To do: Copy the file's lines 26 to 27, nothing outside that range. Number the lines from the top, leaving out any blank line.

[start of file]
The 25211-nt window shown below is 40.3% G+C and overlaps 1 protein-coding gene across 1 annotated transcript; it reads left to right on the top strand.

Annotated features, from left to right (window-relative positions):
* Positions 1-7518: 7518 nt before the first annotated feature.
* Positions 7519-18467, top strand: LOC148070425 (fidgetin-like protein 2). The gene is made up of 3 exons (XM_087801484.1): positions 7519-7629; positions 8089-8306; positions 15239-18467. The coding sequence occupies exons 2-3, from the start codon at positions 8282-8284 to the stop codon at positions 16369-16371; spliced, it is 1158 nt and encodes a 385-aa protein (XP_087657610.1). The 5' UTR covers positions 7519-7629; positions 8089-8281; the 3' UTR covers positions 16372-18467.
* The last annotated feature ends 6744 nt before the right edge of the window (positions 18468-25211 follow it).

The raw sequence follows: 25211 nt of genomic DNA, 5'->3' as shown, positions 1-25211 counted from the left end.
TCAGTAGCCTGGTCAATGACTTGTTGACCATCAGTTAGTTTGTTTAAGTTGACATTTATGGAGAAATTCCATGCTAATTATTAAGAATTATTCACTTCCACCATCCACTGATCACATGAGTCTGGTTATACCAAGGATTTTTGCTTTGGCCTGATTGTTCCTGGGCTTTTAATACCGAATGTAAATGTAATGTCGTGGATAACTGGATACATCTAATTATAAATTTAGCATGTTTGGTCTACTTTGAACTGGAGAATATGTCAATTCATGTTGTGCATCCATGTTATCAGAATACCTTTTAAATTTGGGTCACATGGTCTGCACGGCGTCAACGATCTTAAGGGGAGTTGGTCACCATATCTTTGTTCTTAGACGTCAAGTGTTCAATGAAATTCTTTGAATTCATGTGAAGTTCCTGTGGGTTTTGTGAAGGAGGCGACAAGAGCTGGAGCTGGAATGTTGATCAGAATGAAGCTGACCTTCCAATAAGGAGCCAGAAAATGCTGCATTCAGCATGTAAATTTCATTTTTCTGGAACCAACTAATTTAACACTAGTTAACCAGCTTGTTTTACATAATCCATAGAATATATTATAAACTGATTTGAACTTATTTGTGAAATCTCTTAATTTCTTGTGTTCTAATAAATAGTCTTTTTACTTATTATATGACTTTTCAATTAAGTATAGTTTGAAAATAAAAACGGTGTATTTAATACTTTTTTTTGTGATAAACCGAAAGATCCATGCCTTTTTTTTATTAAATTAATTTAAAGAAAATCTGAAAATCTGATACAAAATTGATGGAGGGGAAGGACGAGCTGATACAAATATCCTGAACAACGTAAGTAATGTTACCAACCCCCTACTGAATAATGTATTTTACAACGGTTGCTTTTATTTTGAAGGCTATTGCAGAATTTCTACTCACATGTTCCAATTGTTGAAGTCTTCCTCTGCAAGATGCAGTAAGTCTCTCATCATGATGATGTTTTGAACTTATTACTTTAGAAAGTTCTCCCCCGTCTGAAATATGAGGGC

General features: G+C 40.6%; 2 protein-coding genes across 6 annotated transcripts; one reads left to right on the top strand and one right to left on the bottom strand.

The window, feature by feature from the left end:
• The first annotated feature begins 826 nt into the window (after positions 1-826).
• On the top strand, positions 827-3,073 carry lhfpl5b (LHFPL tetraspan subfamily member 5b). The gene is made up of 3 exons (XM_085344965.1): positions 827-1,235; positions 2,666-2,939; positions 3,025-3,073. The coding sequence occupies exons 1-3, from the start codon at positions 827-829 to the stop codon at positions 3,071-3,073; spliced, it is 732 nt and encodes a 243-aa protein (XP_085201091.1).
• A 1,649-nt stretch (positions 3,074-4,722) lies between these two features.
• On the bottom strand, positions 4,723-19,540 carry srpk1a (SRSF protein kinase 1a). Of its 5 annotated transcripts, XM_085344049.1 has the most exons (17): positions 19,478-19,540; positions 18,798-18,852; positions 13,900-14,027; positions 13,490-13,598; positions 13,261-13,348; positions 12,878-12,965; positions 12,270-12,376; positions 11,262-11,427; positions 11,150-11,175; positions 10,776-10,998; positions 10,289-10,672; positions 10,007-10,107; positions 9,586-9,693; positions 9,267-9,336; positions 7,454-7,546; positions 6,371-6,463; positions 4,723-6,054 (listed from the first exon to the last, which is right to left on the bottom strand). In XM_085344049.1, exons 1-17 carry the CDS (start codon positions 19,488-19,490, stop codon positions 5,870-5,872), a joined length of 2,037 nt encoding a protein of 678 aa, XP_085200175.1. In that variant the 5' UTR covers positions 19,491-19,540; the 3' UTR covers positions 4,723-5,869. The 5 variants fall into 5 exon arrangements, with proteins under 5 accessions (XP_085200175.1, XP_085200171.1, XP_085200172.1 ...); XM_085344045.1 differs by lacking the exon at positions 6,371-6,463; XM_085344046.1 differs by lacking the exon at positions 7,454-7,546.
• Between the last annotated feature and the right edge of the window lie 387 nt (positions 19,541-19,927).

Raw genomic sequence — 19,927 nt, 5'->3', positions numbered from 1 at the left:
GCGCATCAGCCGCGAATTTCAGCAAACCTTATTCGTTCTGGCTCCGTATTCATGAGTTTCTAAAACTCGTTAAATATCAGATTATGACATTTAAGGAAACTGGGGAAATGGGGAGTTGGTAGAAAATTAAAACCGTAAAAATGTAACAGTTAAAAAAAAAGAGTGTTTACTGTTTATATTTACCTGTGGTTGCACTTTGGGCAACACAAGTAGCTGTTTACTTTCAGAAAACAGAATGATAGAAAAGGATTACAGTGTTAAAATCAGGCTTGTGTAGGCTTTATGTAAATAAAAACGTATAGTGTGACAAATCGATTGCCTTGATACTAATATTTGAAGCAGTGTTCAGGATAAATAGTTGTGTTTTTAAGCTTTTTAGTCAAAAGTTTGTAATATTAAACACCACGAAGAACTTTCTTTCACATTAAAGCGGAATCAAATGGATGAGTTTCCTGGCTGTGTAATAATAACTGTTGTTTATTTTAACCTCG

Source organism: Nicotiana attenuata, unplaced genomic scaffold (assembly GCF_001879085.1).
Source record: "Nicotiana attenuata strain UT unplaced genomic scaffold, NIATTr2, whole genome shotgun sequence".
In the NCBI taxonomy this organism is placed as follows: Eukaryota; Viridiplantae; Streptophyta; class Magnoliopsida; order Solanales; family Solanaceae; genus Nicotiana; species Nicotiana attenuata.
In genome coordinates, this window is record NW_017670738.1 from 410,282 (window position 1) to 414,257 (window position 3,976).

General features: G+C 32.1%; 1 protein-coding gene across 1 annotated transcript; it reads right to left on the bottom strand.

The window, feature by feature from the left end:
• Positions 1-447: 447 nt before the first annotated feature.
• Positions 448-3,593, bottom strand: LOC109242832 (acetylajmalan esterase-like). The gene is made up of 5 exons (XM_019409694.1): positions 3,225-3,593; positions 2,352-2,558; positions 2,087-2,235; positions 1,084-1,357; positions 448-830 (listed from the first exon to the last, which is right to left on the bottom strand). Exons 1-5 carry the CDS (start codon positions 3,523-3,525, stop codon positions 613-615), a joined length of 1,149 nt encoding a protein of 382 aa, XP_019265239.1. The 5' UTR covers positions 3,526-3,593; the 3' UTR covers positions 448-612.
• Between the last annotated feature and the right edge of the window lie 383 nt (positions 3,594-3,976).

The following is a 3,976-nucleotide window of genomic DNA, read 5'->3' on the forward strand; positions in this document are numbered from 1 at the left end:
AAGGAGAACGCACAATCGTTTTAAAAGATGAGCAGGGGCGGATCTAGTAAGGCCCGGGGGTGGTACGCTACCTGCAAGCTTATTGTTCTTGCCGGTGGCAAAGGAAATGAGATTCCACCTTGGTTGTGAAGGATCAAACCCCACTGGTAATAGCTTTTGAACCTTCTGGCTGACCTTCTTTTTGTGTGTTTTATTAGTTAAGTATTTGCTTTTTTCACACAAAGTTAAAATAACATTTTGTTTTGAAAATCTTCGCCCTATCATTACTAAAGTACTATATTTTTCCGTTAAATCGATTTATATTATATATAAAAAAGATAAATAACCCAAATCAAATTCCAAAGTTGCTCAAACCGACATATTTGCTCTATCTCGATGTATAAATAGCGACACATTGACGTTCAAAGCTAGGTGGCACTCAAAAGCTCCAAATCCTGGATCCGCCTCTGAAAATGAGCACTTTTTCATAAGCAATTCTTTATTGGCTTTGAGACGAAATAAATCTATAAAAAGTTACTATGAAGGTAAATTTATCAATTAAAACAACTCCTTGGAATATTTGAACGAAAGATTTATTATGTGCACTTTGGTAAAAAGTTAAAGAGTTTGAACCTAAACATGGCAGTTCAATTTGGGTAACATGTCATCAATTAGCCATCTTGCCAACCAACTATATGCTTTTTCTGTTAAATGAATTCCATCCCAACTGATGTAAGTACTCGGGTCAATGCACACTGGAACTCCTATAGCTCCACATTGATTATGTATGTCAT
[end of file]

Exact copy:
The following is a 3,976-nucleotide window of genomic DNA, read 5'->3' on the forward strand; positions in this document are numbered from 1 at the left end:
AAGGAGAACGCACAATCGTTTTAAAAGATGAGCAGGGGCGGATCTAGTAAGGCCCGGGGGTGGTACGCTACCTGCAAGCTTATTGTTCTTGCCGGTGGCAAAGGAAATGAGATTCCACCTTGGTTGTGAAGGATCAAACCCCACTGGTAATAGCTTTTGAACCTTCTGGCTGACCTTCTTTTTGTGTGTTTTATTAGTTAAGTATTTGCTTTTTTCACACAAAGTTAAAATAACATTTTGTTTTGAAAATCTTCGCCCTATCATTACTAAAGTACTATATTTTTCCGTTAAATCGATTTATATTATATATAAAAAAGATAAATAACCCAAATCAAATTCCAAAGTTGCTCAAACCGACATATTTGCTCTATCTCGATGTATAAATAGCGACACATTGACGTTCAAAGCTAGGTGGCACTCAAAAGCTCCAAATCCTGGATCCGCCTCTGAAAATGAGCACTTTTTCATAAGCAATTCTTTATTGGCTTTGAGACGAAATAAATCTATAAAAAGTTACTATGAAGGTAAATTTATCAATTAAAACAACTCCTTGGAATATTTGAACGAAAGATTTATTATGTGCACTTTGGTAAAAAGTTAAAGAGTTTGAACCTAAACATGGCAGTTCAATTTGGGTAACATGTCATCAATTAGCCATCTTGCCAACCAACTATATGCTTTTTCTGTTAAATGAATTCCATCCCAACTGATGTAAGTACTCGGGTCAATGCACACTGGAACTCCTATAGCTCCACATTGATTATGTATGTCAT